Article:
Image credit: Christopher Felver / Corbis

N. Scott Momaday’s journey began in Oklahoma, where he was born to Natachee Scott Momaday and Alfred Morris Momaday, a writer and a painter, respectively. Momaday’s father is
full-blood Kiowa, while his mother is English, Irish, French, and Cherokee, but Momaday identifies as Kiowa. About a year after Momaday was born, his family moved to Arizona to live
and teach on the reservation, and when he was 12 he moved to New Mexico to live with his grandparents.

After graduating high school, Momaday attended the University of New Mexico for his undergraduate and then Stanford for his M.A. and P.h.D. in English. He graduated in 1963, and
published his first novel in 1968, House Made of Dawn, which is now regarded as a classic. The book won the 1969 Pulitzer Prize for fiction and is credited with spurring the Native American
Renaissance. It also spurred the rest of his career. Momaday has published poetry, essays, novels, plays and children’s books. He is also a renowned scholar.

N. Scott Momaday is a very accomplished man. As well as earning a Pulitzer Prize, which is impressive enough on his own, he has taught either as a tenured or a temporary professor at the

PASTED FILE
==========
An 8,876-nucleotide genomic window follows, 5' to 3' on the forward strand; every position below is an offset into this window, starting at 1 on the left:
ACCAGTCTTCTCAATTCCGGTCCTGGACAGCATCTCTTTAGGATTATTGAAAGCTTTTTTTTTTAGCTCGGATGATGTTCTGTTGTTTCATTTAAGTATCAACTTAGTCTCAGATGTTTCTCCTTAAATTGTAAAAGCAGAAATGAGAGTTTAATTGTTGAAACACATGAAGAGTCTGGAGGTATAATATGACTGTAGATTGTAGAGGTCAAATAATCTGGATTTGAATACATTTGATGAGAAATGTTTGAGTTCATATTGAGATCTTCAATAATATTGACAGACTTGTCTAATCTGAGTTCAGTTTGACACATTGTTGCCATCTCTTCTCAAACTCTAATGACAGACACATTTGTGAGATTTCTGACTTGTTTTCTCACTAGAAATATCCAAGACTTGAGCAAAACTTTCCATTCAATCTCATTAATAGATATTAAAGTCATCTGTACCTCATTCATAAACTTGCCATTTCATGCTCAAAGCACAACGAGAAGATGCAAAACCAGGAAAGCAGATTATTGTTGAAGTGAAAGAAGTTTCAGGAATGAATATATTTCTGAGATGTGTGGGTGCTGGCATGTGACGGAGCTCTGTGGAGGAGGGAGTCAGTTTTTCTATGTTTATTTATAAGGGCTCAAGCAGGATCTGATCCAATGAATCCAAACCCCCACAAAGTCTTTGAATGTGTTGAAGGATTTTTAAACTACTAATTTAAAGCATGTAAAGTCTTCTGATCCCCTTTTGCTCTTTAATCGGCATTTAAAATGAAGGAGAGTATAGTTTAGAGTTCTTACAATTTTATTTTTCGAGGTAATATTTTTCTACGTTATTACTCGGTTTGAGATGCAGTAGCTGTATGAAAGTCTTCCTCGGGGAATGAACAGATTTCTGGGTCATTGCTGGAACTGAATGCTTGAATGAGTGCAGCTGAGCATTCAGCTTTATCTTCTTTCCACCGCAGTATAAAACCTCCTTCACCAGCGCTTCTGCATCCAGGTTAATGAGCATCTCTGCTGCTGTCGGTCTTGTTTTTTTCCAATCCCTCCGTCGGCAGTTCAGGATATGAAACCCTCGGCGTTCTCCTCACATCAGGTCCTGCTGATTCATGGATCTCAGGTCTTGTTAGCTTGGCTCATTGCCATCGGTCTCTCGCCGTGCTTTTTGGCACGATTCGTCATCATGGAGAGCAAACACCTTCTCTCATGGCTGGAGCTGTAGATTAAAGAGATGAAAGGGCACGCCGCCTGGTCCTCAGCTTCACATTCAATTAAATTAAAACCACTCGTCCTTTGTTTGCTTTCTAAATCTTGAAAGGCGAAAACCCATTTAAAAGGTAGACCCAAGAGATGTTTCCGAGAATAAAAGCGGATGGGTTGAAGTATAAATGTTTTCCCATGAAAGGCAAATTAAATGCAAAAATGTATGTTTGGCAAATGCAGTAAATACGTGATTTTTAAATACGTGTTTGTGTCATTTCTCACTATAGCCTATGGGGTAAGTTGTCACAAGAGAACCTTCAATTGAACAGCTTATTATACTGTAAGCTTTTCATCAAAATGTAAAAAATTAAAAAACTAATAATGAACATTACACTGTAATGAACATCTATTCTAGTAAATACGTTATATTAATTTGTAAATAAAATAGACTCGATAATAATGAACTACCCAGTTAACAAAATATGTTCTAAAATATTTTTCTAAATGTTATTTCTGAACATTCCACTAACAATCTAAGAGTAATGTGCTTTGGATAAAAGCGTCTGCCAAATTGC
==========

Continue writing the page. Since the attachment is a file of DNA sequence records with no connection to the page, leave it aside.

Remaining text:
University of Arizona, UC Berkeley, Columbia, Princeton, and Stanford. Similarly, he holds somewhere between 12 and 20 honorary degrees from universities around the nation, including Yale and the University of Michigan.

His achievements do not stop there — he has won many awards over his lifetime, notably the National Medal of Arts, given to him by George W. Bush for the celebration of Native
American life featured in his work. That being said, much of his work centers around his Kiowa heritage, the spirituality of his people, and the desire to be at one with nature.

Momaday is now 83 and teaching at the University of Arizona. His most recent work is Again the Far Morning: New and Selected Poems, which he published in 2011.


Video: N. Scott Momaday on Imagination and Language